(reprinted by permission from Amy Wohl’s Opinions, June 28, 2002. See the original article at http://www.wohl.com/wa0234.htm.)
Smaller Objects: Shrinking The PC
Amidst the not-very-crowded or exciting (but very hot) floor of TECHXPO in New York City this week, and all of its accompanying showcases, demos, announcements, and briefings, one of the strongest drumbeats was around new form factors for computing devices.
On the theory that smaller is better, one could see mini-sized clamshell machines everywhere, ranging from lighter notebooks to bigger Blackberries. Every business and consumer electronics vendor seemed to have some – NEC, HPQ, Sony, Toshiba, Sharp, Fujitsu – the list was endless.
All seem to have three things in common:
1. When you trade off size and weight for something you
inevitably lose something in the ease of use.
This was reflected in miniaturized keyboards which varied from a little
less convenient to downright useless and ingenious but sometimes downright
weird mouse replacements (for me, the one that took the cake was the one that
had a positioning button at the upper right margin of the keyboard and a pair
of selection buttons at the upper left; it was touted as being convenient for
one-handed use – not my hands, I think).
2. Screens could be brightly colored and quite sharp,
but battery life (except for the units powered by the low-powered Transmeta
chips) typically had much shorter life spans than users would prefer – 2 to 4
hours was typical, often in a battery-preserving mode that diminished display
3. Prices are still much higher than for larger systems. Vendors clearly think that we’ll pay a lot for low weight and convenience.
The height of the pricing ridiculousness, from my point of view, was a Transmeta-based little prototype, about 3 x 4” and less than an inch thick that was a full Windows XP, 256 Mb computer with a 10 GB Hard drive. It has nearly every connector imaginable, including USB, Firewire, 802.11b and Bluetooth. It’s called OQO (www.oqo.com) and it can work as a touch-screen based handheld or be plugged in to a notebook or desktop (they think of these as peripherals), with the full computer always with its user. I thought of it as the first small, thick client. The problem (for me) is the price, estimated at $1200-1500. We’d guess it would have to come in below $1,000 to sell in any quantity.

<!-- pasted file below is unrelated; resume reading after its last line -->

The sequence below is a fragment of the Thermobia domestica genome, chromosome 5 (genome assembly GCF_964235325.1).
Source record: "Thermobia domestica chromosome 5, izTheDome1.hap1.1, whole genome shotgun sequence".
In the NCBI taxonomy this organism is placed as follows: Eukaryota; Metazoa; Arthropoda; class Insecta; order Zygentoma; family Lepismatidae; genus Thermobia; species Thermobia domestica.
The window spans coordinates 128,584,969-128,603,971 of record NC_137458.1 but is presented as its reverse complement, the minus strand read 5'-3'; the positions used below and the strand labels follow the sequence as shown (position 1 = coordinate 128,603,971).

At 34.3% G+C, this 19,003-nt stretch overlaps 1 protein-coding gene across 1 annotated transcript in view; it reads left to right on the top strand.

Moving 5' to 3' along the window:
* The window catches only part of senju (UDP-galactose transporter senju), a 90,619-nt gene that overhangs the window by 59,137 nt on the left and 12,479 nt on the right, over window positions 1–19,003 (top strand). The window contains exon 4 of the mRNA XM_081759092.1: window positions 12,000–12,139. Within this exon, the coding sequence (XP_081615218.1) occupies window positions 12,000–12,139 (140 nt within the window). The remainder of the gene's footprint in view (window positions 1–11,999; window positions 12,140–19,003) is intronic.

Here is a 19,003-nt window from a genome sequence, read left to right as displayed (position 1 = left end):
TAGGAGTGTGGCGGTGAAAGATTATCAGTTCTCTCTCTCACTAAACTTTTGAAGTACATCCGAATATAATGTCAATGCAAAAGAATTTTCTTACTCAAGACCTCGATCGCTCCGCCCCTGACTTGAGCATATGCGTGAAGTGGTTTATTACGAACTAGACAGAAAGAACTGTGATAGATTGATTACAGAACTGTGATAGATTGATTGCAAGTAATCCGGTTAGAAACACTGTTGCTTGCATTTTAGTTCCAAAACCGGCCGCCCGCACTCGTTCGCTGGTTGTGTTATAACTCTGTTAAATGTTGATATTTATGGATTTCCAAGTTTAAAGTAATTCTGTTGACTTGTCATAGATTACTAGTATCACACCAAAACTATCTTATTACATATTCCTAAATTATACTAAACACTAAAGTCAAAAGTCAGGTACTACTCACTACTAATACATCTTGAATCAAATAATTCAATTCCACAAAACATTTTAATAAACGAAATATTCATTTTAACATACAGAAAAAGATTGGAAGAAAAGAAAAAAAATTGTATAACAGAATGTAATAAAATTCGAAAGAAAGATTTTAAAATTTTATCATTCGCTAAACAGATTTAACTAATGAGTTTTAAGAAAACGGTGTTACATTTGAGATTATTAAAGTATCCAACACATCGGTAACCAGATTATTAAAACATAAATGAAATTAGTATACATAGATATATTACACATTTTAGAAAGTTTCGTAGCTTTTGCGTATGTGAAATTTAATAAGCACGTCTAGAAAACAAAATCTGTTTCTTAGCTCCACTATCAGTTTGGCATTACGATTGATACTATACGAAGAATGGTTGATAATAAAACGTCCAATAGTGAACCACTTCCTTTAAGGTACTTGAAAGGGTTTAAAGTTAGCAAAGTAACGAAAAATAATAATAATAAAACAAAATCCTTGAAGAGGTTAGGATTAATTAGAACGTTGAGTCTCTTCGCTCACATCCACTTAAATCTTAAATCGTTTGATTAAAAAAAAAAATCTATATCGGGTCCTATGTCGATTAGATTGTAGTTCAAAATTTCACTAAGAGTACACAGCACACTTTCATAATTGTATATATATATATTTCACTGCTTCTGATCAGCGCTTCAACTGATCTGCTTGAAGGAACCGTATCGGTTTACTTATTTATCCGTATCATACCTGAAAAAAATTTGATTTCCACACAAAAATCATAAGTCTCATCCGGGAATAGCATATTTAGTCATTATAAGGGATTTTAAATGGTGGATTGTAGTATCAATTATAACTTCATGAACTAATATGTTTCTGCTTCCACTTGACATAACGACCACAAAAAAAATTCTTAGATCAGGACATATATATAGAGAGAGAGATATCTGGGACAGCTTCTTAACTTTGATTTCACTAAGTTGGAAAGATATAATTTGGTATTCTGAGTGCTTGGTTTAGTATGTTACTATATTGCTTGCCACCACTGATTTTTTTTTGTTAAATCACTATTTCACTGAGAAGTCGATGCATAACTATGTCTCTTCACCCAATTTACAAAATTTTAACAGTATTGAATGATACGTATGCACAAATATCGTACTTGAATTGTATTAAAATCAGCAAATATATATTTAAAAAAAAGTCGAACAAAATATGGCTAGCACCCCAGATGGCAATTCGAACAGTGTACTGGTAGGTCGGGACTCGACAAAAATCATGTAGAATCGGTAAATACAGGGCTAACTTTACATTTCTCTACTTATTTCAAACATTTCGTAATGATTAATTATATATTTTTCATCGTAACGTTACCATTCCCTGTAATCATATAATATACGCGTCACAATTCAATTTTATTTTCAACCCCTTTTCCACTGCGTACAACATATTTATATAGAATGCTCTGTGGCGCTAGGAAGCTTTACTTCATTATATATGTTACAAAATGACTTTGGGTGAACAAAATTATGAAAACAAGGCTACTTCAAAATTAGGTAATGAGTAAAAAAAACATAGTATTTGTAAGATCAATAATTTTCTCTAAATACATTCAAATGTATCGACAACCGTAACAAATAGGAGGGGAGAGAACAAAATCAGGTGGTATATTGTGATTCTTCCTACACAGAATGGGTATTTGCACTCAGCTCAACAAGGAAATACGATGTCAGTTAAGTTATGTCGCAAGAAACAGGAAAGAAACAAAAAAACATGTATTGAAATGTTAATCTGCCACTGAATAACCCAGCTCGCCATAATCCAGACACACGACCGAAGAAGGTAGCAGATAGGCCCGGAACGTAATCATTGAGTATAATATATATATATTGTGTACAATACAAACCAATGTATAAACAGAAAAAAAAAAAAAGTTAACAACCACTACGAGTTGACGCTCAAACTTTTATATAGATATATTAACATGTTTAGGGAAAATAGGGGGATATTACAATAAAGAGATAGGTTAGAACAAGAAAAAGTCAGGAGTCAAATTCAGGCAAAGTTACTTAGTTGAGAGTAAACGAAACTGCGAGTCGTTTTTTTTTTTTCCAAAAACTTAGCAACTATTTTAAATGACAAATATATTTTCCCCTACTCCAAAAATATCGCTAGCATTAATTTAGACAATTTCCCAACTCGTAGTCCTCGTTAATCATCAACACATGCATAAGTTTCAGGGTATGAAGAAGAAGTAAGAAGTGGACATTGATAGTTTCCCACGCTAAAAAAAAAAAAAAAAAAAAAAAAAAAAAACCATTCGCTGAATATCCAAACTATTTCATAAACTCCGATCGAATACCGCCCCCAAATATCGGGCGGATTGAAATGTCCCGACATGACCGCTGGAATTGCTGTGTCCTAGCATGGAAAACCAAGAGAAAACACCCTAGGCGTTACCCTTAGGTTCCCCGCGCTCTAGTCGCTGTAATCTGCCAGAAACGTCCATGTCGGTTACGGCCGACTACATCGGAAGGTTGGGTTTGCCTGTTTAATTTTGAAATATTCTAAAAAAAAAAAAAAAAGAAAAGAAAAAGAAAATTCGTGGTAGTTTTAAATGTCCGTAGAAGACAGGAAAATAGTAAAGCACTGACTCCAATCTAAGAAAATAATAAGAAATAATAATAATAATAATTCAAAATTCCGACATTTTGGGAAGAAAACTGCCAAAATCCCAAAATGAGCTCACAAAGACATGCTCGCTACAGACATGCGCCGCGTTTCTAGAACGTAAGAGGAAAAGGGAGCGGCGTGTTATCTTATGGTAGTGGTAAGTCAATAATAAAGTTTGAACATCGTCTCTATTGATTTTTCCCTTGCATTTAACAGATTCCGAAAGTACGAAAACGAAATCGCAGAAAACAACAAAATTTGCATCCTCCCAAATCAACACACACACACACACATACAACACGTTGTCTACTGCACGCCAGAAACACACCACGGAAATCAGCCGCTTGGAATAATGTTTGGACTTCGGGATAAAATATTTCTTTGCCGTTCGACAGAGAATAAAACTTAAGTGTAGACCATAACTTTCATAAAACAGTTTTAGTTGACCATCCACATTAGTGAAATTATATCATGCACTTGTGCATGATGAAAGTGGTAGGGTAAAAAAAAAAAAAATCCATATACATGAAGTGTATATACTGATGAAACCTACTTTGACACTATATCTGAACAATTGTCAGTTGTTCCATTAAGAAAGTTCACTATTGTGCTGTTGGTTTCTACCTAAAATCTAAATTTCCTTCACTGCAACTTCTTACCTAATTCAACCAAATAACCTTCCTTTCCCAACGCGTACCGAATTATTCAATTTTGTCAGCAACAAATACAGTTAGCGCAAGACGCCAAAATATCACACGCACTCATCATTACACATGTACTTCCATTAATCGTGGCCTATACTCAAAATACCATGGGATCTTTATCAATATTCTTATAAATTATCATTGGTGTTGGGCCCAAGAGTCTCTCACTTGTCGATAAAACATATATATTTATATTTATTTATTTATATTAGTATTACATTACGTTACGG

Of course there were lots of others possibilities on display. Flat was in, ranging from flat screens of every size (preferably large) for desktop systems and notebooks to tablet designs and hybrids which were both notepads AND tablets, with swiveling, dual purpose (keyboard to display, or write on tablet) screens.
Architectural variations were also on view – most of these mobile objects are designed to be used, as is the Palm, as satellites to a desktop or laptop computing environment, synching for storage and updated information. A few, like the OQO assume you must have your entire (personal) computing environment with you all the time. Others, like one of the Microsoft tablet designs, is really a kind of elaborate remote display – it is simply an accessory for a PC running applications somewhere else in its physical environment (Microsoft expects this to be in your home).
The message is that choices abound. And that’s a good thing.